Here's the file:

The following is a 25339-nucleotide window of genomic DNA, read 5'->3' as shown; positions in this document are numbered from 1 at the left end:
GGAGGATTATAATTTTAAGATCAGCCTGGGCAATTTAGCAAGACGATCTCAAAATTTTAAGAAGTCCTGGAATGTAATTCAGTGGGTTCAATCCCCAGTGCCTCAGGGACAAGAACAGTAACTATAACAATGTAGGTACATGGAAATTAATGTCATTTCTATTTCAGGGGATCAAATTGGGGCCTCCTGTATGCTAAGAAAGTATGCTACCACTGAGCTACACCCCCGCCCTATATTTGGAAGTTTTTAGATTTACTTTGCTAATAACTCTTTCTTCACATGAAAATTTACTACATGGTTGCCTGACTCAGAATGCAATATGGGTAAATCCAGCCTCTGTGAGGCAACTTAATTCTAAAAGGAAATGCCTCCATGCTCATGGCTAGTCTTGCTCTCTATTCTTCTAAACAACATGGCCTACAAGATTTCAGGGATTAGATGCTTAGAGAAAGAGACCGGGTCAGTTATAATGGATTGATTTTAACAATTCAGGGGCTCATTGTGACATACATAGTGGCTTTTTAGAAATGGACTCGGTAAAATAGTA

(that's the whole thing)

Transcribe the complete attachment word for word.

The following is a 25339-nucleotide window of genomic DNA, read 5'->3' as shown; positions in this document are numbered from 1 at the left end:
GGAGGATTATAATTTTAAGATCAGCCTGGGCAATTTAGCAAGACGATCTCAAAATTTTAAGAAGTCCTGGAATGTAATTCAGTGGGTTCAATCCCCAGTGCCTCAGGGACAAGAACAGTAACTATAACAATGTAGGTACATGGAAATTAATGTCATTTCTATTTCAGGGGATCAAATTGGGGCCTCCTGTATGCTAAGAAAGTATGCTACCACTGAGCTACACCCCCGCCCTATATTTGGAAGTTTTTAGATTTACTTTGCTAATAACTCTTTCTTCACATGAAAATTTACTACATGGTTGCCTGACTCAGAATGCAATATGGGTAAATCCAGCCTCTGTGAGGCAACTTAATTCTAAAAGGAAATGCCTCCATGCTCATGGCTAGTCTTGCTCTCTATTCTTCTAAACAACATGGCCTACAAGATTTCAGGGATTAGATGCTTAGAGAAAGAGACCGGGTCAGTTATAATGGATTGATTTTAACAATTCAGGGGCTCATTGTGACATACATAGTGGCTTTTTAGAAATGGACTCGGTAAAATAGTA